HBO Is Making Life A Lot Harder for 'Games of Thrones' Pirates

Game of Thrones
Emilia Clarke in "Game of Thrones" season six. HBO is aggressively tackling online piracy of the show. Helen Sloan/HBO

There was once a time when HBO programming president Michael Lombardo said internet piracy of the cable network's flagship show, Game of Thrones, was a " compliment." He saw it as testament to the show's far-reaching appeal that fans all over the globe were so invested in the political intrigue of Westeros. He even said being the world's most pirated show was "better than an Emmy."

But much like the Mad King's reign, that time is well and truly over.

With interest in the HBO fantasy drama at an all-time high for season six—following the death and resurrection of Jon Snow and the show's Emmy victory for Best Drama in 2015—HBO is aggressively attempting to stamp out the internet bootleggers that helped it earn the dubious title of most pirated show in the world every year from 2012 to 2015. reports that HBO has, since the start of season six in April, enlisted the help of a company called IP Echelon to send "thousands" of warnings against copyright infringement to the internet service providers (ISPs) of alleged pirates. IP Echelon, based in California and Australia, describes itself on its website as a "premium provider of data analytics and audience measurements on unauthorized distribution channels."

The warning letter read: "We have information leading us to believe that the IP (X.X.X.X) was used to download or share Game of Thrones without authorization. HBO owns the copyright or exclusive rights to Game of Thrones, and the unauthorized download or distribution constitutes copyright infringement. Downloading unauthorized or unknown content is also a security risk for computers, devices, and networks."

It went on to ask the ISP to reach out to the perpetrator by tracing the IP address: "As the owner of the IP address, HBO requests that [the ISP] immediately contact the subscriber who was assigned the IP address at the date and time below with the details of this notice, and take proper steps to prevent further downloading or sharing of unauthorized content and additional infringement notices."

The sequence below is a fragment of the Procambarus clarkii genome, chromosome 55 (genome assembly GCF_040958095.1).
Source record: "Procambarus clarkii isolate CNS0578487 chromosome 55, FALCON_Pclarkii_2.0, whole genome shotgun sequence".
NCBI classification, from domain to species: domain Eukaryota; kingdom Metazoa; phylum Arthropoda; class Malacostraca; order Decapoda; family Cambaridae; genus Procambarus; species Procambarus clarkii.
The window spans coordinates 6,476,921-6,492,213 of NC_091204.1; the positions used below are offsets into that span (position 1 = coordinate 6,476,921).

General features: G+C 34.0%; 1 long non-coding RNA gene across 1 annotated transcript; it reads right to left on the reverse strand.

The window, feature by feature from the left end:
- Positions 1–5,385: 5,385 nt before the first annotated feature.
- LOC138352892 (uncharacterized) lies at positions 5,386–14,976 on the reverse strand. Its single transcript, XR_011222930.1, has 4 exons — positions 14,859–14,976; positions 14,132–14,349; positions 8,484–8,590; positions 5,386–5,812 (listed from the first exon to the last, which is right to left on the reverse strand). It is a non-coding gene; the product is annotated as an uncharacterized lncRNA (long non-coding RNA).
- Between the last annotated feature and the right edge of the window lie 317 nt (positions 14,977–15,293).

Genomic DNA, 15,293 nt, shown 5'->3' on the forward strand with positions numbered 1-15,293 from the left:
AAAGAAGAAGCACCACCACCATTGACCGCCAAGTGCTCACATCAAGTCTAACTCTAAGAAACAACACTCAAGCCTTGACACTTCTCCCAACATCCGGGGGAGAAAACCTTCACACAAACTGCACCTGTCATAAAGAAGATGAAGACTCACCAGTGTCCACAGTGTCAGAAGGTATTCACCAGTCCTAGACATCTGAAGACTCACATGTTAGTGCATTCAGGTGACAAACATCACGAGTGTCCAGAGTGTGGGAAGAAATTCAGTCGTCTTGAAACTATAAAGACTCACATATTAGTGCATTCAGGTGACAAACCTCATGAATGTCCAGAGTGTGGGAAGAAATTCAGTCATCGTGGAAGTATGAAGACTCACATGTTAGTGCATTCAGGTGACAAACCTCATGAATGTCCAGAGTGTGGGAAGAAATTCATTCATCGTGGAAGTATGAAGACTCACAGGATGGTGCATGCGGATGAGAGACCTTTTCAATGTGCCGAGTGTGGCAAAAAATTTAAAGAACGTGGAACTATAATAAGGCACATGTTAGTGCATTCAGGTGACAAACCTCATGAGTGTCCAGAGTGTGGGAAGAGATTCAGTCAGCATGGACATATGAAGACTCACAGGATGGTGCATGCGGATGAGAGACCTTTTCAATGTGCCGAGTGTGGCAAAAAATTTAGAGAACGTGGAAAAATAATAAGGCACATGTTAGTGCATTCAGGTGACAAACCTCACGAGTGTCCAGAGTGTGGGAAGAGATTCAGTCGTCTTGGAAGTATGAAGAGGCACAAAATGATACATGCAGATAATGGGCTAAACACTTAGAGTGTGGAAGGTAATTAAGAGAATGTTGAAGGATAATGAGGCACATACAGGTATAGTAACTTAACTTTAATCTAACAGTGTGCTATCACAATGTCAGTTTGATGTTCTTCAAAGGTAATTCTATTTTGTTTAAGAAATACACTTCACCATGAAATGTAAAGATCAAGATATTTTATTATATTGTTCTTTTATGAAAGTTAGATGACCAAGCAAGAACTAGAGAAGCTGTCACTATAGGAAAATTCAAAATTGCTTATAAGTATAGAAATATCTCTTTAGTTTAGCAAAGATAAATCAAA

According to TorrentFreak, this is similar to other copyright infringement warnings, but the latest round of letters has a third paragraph encouraging ISPs to tell pirates how to watch the network legally. (No offer of a free trial, however.)

The letter concluded: "We also encourage you to inform the subscriber that HBO programming can easily be watched and streamed on many devices legally by adding HBO to the subscriber's television package."

Varys and Tyrion Lannister in "Game of Thrones." Macall B. Polay/HBO

And it's not just pirates that are drawing the ire of HBO—the network is also directly targeting torrent sites with requests to remove download links under the Digital Millennium Copyright Act (DMCA). One popular website,, currently displays "100 results removed in compliance with the DMCA and the European Union Copyright Directive (EUCD)". Adding to that, TorrentFreak reports that some files are being removed within minutes of going up, which suggests HBO's partners are taking real time action in order to deter pirates from re-uploading files. Together, the actions will make it increasingly difficult for fans to watch the show through illicit means.

HBO's new strong-armed approach is clearly in contrast to the sentiments Lombardo expressed in 2013. But as the show has grown, it has become more lucrative to the network. The season six premiere in April drew nearly eight million viewers for HBO. Internationally, the swords and dragons drama is key to HBO's business strategy, commanding hefty rights fees from broadcasters such as Sky Atlantic in the U.K. If speculation the show could be at the tail-end of its life proves true, there could be even great motivation for the clampdown.

Television ratings aside, HBO is also becoming more concerned about Game of Thrones' digital footprint is because of its own attempts to expand its online presence. The network launched its streaming platform, HBO Now, in April 2015, which allows people to stream HBO shows without needing a TV package. The network may have been relaxed about online consumption of Game of Thrones before, but now it operates in the same arena, it's understandable why the détente is off.

A survey in December 2015 suggested that as more and more authorized means of watching content—through the likes of Netflix and Amazon—emerge, a correlation has been detected in declining torrent use. With its new warnings encouraging fans to adopt legal methods of watching Game of Thrones, perhaps HBO is trying to tap into that growth.

IP Echelon declined to comment on the nature of its work with HBO when contacted by Newsweek . HBO had yet to return Newsweek's request for comment at the time of publication.